Tuesday, June 12, 2012

Kindergarten Daily 5 Book Study: Chapter One

Hey, I hope everyone has their book and has decided to join my pal, Tammy, over at Live, Love, Laugh Everyday In Kindergarten as she leads us through our Daily 5 Book Study just for kindergarten.
Tammy offered up some guiding questions in her initial post about chapter one.  I hope you had a chance to down load her guide and take advantage of her questions to guide you through our first chapter. The interesting thing that occurred to me as I read through them were that they were the same questions and concerns I had to address when preparing my class for differentiated instruction.


1. How do I teach new behaviors?
For most kindergarteners and certainly in my classroom, showing or telling a child once is never enough.  I find that by modeling, practicing, modeling, practicing and modeling and practicing some more . . . eventually new behaviors can develop.  When old behaviors show up, we stop and start over by modeling and practicing until we are back on track.  I try to make sure that these behaviors are demonstrated in order to address the learning profiles of auditory, visual and kinesthetic learners.
2. How do I teach expectations?
In order to get 'buy in' with kindergarteners, it's important to make them part of the process of developing expectations.  By guiding them through the process, they usually come up with the 'right' answers.  Once everyone has developed and agreed upon the expectations of the class, I feed into their egos.  Kindergarteners love to play make believe and most love to preform.  When I teach what I expect of them, it is always really effective to allow students to demonstrate, model and role play a child meeting the expectations of the classroom and also a child not demonstrating the expectations of the class. 

3. How do I monitor student behavior? whole group? small groups? individual?


I believe that kindergarten teachers have this ability to see everything going on in every corner of our room.  At least that's what we like to believe.  My room is very open so I can usually tell with a quick glance who is doing what they are suppose to be doing and who isn't.  I also do alot of partner or group work so that students become accountable for each other.  

4. What do I do when a student is not exhibiting desired behavior?
Generally, when students chooses to not demonstrate the desired behaviors and expectations of the class, I let them know that it's a sign to me that we need to practice those behaviors again. 

5. Whose classroom is it?
Take a look at my classroom layout below.  You will notice how much space is devoted to me in this classroom.   .   .very little.  I don't even have a desk. My space is so minimal.  I really believe that any space I take for myself is space that is only borrowed from my students.  I have learned to be compact in order to make room (in my tiny little classroom) for all the activities I want them to be able to do.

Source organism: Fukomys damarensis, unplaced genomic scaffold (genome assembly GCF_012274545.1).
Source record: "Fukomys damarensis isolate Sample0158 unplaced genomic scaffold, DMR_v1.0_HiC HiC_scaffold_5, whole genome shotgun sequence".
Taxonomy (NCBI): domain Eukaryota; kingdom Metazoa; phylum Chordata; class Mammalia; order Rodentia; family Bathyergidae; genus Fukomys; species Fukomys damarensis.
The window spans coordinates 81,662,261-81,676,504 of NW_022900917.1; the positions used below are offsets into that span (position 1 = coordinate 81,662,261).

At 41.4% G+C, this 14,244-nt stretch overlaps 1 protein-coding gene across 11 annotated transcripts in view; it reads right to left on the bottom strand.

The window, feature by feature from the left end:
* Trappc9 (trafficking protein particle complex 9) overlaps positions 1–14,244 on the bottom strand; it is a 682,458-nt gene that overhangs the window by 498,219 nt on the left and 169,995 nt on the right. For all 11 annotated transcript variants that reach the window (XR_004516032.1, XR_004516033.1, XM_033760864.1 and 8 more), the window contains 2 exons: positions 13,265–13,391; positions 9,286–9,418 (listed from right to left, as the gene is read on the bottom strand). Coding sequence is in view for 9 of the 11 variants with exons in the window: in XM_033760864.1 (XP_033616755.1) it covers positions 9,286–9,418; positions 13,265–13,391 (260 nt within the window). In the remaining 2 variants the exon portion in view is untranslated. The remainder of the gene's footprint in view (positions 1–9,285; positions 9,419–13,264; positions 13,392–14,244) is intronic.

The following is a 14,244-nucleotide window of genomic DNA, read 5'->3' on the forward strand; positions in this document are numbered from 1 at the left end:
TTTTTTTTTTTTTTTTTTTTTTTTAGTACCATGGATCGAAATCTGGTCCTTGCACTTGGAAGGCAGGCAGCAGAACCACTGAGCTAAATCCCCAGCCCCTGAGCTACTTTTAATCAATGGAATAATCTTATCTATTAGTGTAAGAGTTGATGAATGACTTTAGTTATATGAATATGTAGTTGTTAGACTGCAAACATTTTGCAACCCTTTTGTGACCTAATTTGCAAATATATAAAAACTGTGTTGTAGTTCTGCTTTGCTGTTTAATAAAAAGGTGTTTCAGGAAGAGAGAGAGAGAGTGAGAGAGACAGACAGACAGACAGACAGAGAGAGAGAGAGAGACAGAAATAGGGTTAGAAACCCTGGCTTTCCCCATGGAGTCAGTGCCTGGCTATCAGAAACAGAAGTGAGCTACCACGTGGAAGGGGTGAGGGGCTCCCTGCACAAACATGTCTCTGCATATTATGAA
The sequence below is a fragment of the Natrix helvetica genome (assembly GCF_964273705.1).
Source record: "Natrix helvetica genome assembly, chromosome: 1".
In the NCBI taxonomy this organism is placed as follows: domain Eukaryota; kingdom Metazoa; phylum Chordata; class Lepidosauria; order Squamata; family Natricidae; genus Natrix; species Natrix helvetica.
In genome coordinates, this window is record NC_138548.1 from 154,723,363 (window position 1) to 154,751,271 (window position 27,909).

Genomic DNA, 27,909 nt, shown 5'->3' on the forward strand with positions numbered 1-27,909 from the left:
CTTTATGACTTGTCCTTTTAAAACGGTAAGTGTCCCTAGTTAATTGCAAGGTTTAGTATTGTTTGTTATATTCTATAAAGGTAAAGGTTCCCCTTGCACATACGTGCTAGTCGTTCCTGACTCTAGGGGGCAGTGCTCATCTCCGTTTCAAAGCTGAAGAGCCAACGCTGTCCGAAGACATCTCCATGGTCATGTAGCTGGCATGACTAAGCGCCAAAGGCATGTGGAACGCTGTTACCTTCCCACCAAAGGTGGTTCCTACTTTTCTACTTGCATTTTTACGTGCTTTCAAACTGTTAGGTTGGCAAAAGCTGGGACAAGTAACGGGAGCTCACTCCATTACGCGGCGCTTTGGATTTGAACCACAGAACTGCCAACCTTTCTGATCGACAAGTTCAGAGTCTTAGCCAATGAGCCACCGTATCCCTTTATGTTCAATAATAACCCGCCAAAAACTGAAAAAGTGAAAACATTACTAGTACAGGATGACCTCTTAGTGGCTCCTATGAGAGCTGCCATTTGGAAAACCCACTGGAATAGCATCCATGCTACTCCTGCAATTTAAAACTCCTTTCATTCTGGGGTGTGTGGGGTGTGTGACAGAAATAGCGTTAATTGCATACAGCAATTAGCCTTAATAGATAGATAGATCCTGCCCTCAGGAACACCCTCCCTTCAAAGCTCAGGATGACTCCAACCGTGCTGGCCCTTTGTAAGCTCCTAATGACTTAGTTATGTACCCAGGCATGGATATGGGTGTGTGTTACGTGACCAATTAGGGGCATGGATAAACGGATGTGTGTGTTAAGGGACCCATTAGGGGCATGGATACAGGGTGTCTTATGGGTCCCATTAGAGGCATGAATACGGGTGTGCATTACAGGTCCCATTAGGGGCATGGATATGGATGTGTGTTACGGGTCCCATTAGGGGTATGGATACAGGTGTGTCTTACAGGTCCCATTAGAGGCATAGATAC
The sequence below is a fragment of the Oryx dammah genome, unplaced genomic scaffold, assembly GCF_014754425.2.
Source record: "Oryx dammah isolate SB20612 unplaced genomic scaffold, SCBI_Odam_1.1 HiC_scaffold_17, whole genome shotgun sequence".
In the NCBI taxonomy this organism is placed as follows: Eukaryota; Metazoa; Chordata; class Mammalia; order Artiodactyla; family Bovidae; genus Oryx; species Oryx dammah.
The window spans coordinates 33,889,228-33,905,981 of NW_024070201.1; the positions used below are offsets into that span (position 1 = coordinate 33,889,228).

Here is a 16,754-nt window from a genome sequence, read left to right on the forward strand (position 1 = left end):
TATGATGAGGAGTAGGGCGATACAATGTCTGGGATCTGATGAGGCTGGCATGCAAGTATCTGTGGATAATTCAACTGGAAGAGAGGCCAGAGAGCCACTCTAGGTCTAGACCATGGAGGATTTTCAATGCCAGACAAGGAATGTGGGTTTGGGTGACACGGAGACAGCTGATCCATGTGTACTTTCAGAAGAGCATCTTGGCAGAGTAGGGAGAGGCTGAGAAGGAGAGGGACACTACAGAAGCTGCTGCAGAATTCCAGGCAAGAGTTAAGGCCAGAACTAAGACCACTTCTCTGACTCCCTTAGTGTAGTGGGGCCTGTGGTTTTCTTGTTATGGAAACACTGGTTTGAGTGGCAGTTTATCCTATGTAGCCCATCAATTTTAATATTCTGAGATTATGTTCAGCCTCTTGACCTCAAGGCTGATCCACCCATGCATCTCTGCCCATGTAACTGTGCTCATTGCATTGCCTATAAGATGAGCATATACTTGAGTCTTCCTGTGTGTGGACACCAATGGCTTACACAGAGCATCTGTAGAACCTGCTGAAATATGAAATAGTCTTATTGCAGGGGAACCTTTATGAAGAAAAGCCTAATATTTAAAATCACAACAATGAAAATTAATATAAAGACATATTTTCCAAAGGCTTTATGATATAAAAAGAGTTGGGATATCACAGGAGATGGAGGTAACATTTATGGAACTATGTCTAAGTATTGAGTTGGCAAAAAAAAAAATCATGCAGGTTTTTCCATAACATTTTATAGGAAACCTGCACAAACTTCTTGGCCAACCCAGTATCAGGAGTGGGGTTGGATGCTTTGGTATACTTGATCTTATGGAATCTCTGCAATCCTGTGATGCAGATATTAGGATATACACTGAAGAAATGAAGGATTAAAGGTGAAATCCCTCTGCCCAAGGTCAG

6. Locus of control?

I admit.  I have a treasure box. But I also celebrate everything in my classroom so I feel like it all evens out. 

7. Where are supplies stored?
With differentiated instruction, I have to have materials as accessible as possible for students or I would be chasing down dice, pencils, dry erase markers . . . you name it . . . all day long.  I established a routine a long time ago of making materials accessible to students so I wouldn't loose valuable teaching time.  Here's a couple of examples of what I do.
I wish I could tell you where I got the printables for the book hospital and extra items labels but for the life of me I can't figure it out.  If you know, drop me a line so I can give them credit.

So that's it for chapter 1.  I'm off to read chapter 2 again and looking forward to sharing again next week. Who knows, I might even come up with a couple of freebies for you by then.  Drop me a line and let me know how its coming along for you.  Things you're questioning . . . great ideas you might have.  I'd love to hear from you.

And don't forget to check out our bookstudy pin board for other great ideas to go along with this study.

15 comments :

  1. I love your classroom organization, Marsha. I agree with you as far as trying to keep my teacher space small. I use my guided reading table as my table and I share my computer with the children. You classroom lay out is interesting. I don't know if I could go without tables for all the children to sit at.

    Sue :)
    The Very Busy Kindergarten

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    1. Sue, it probably doesn't look like it, but my small group tables seat about 5 students so there is a place for everyone if needed. However, I seldom have them all sitting at a table doing the same thing and they definately don't have assigned seats. All the tables actually double as center locations. Students can pull out a drawer of materials that apply to them and they go to the science, math, work work etc. table to do their activities if it's seat work or a game that needs a table. Hope that's not too confusing.